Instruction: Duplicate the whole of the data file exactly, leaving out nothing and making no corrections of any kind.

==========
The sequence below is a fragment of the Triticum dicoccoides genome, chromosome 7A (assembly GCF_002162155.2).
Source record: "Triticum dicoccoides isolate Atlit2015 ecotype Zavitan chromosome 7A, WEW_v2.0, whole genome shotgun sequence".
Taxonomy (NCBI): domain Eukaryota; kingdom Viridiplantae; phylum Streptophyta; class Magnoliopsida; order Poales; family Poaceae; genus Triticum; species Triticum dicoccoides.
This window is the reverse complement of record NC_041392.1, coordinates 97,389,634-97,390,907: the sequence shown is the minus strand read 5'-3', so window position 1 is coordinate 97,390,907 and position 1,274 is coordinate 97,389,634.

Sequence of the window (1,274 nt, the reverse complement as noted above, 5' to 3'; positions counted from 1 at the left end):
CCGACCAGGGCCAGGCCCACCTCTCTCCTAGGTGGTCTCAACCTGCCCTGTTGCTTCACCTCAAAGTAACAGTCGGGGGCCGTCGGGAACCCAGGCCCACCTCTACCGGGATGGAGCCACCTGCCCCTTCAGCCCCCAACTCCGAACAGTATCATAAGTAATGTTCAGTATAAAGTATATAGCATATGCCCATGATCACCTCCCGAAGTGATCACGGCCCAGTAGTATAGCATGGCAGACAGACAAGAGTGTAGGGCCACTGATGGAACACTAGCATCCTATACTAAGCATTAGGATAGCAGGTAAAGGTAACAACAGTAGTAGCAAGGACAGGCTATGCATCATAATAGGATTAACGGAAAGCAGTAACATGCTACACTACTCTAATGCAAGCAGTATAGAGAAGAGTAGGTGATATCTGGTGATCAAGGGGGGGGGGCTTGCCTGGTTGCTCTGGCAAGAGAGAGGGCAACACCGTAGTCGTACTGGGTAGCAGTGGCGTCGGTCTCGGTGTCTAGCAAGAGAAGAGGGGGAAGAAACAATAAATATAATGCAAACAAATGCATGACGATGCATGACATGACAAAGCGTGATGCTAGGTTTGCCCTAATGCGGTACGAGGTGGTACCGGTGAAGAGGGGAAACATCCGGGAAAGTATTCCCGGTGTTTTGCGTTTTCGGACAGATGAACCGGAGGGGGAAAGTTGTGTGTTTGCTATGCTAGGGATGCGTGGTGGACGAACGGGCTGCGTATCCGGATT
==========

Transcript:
The sequence below is a fragment of the Triticum dicoccoides genome, chromosome 7A (assembly GCF_002162155.2).
Source record: "Triticum dicoccoides isolate Atlit2015 ecotype Zavitan chromosome 7A, WEW_v2.0, whole genome shotgun sequence".
Taxonomy (NCBI): domain Eukaryota; kingdom Viridiplantae; phylum Streptophyta; class Magnoliopsida; order Poales; family Poaceae; genus Triticum; species Triticum dicoccoides.
This window is the reverse complement of record NC_041392.1, coordinates 97,389,634-97,390,907: the sequence shown is the minus strand read 5'-3', so window position 1 is coordinate 97,390,907 and position 1,274 is coordinate 97,389,634.

Sequence of the window (1,274 nt, the reverse complement as noted above, 5' to 3'; positions counted from 1 at the left end):
CCGACCAGGGCCAGGCCCACCTCTCTCCTAGGTGGTCTCAACCTGCCCTGTTGCTTCACCTCAAAGTAACAGTCGGGGGCCGTCGGGAACCCAGGCCCACCTCTACCGGGATGGAGCCACCTGCCCCTTCAGCCCCCAACTCCGAACAGTATCATAAGTAATGTTCAGTATAAAGTATATAGCATATGCCCATGATCACCTCCCGAAGTGATCACGGCCCAGTAGTATAGCATGGCAGACAGACAAGAGTGTAGGGCCACTGATGGAACACTAGCATCCTATACTAAGCATTAGGATAGCAGGTAAAGGTAACAACAGTAGTAGCAAGGACAGGCTATGCATCATAATAGGATTAACGGAAAGCAGTAACATGCTACACTACTCTAATGCAAGCAGTATAGAGAAGAGTAGGTGATATCTGGTGATCAAGGGGGGGGGGCTTGCCTGGTTGCTCTGGCAAGAGAGAGGGCAACACCGTAGTCGTACTGGGTAGCAGTGGCGTCGGTCTCGGTGTCTAGCAAGAGAAGAGGGGGAAGAAACAATAAATATAATGCAAACAAATGCATGACGATGCATGACATGACAAAGCGTGATGCTAGGTTTGCCCTAATGCGGTACGAGGTGGTACCGGTGAAGAGGGGAAACATCCGGGAAAGTATTCCCGGTGTTTTGCGTTTTCGGACAGATGAACCGGAGGGGGAAAGTTGTGTGTTTGCTATGCTAGGGATGCGTGGTGGACGAACGGGCTGCGTATCCGGATT